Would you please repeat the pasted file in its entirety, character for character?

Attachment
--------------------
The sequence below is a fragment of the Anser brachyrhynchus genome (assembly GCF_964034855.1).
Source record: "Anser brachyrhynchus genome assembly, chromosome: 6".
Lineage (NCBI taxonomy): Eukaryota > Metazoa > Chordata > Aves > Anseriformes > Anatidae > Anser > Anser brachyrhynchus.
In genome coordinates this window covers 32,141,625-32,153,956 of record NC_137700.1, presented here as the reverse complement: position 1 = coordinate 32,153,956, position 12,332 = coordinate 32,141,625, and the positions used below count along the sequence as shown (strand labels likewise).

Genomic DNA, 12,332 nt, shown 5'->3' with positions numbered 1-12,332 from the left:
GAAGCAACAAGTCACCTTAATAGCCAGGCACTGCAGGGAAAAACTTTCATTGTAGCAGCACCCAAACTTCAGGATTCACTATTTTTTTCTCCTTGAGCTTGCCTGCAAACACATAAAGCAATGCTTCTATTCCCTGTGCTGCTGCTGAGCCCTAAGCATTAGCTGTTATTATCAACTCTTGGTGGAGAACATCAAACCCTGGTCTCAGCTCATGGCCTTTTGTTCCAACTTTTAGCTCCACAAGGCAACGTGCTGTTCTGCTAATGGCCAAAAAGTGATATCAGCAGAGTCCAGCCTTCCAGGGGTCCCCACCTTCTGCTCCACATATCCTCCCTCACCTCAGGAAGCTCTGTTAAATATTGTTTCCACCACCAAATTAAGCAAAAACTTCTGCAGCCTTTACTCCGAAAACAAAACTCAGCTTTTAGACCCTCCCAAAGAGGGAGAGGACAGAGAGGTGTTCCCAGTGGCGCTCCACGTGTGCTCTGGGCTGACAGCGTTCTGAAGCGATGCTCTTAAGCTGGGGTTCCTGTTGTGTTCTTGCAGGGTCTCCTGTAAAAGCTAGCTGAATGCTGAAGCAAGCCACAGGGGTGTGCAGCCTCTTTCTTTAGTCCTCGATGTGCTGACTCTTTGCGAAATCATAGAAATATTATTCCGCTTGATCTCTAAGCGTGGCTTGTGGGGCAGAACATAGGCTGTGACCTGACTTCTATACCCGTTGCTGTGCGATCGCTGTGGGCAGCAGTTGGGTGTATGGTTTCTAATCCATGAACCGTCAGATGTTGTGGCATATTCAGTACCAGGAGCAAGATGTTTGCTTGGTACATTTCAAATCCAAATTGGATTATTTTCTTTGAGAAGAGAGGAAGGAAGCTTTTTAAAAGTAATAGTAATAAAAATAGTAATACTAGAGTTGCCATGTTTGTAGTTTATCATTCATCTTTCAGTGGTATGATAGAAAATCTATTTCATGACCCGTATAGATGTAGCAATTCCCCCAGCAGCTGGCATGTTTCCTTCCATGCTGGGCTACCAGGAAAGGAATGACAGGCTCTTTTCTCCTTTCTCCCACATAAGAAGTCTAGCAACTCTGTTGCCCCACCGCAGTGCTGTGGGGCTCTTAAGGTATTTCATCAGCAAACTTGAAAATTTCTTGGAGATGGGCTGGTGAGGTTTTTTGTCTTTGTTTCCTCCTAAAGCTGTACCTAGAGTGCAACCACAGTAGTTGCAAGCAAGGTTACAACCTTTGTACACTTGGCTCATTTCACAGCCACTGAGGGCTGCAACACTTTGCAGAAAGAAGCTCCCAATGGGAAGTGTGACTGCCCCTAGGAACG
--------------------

The sequence below is a fragment of the Anser brachyrhynchus genome (assembly GCF_964034855.1).
Source record: "Anser brachyrhynchus genome assembly, chromosome: 6".
Lineage (NCBI taxonomy): Eukaryota > Metazoa > Chordata > Aves > Anseriformes > Anatidae > Anser > Anser brachyrhynchus.
In genome coordinates this window covers 32,141,625-32,153,956 of record NC_137700.1, presented here as the reverse complement: position 1 = coordinate 32,153,956, position 12,332 = coordinate 32,141,625, and the positions used below count along the sequence as shown (strand labels likewise).

Genomic DNA, 12,332 nt, shown 5'->3' with positions numbered 1-12,332 from the left:
GAAGCAACAAGTCACCTTAATAGCCAGGCACTGCAGGGAAAAACTTTCATTGTAGCAGCACCCAAACTTCAGGATTCACTATTTTTTTCTCCTTGAGCTTGCCTGCAAACACATAAAGCAATGCTTCTATTCCCTGTGCTGCTGCTGAGCCCTAAGCATTAGCTGTTATTATCAACTCTTGGTGGAGAACATCAAACCCTGGTCTCAGCTCATGGCCTTTTGTTCCAACTTTTAGCTCCACAAGGCAACGTGCTGTTCTGCTAATGGCCAAAAAGTGATATCAGCAGAGTCCAGCCTTCCAGGGGTCCCCACCTTCTGCTCCACATATCCTCCCTCACCTCAGGAAGCTCTGTTAAATATTGTTTCCACCACCAAATTAAGCAAAAACTTCTGCAGCCTTTACTCCGAAAACAAAACTCAGCTTTTAGACCCTCCCAAAGAGGGAGAGGACAGAGAGGTGTTCCCAGTGGCGCTCCACGTGTGCTCTGGGCTGACAGCGTTCTGAAGCGATGCTCTTAAGCTGGGGTTCCTGTTGTGTTCTTGCAGGGTCTCCTGTAAAAGCTAGCTGAATGCTGAAGCAAGCCACAGGGGTGTGCAGCCTCTTTCTTTAGTCCTCGATGTGCTGACTCTTTGCGAAATCATAGAAATATTATTCCGCTTGATCTCTAAGCGTGGCTTGTGGGGCAGAACATAGGCTGTGACCTGACTTCTATACCCGTTGCTGTGCGATCGCTGTGGGCAGCAGTTGGGTGTATGGTTTCTAATCCATGAACCGTCAGATGTTGTGGCATATTCAGTACCAGGAGCAAGATGTTTGCTTGGTACATTTCAAATCCAAATTGGATTATTTTCTTTGAGAAGAGAGGAAGGAAGCTTTTTAAAAGTAATAGTAATAAAAATAGTAATACTAGAGTTGCCATGTTTGTAGTTTATCATTCATCTTTCAGTGGTATGATAGAAAATCTATTTCATGACCCGTATAGATGTAGCAATTCCCCCAGCAGCTGGCATGTTTCCTTCCATGCTGGGCTACCAGGAAAGGAATGACAGGCTCTTTTCTCCTTTCTCCCACATAAGAAGTCTAGCAACTCTGTTGCCCCACCGCAGTGCTGTGGGGCTCTTAAGGTATTTCATCAGCAAACTTGAAAATTTCTTGGAGATGGGCTGGTGAGGTTTTTTGTCTTTGTTTCCTCCTAAAGCTGTACCTAGAGTGCAACCACAGTAGTTGCAAGCAAGGTTACAACCTTTGTACACTTGGCTCATTTCACAGCCACTGAGGGCTGCAACACTTTGCAGAAAGAAGCTCCCAATGGGAAGTGTGACTGCCCCTAGGAACG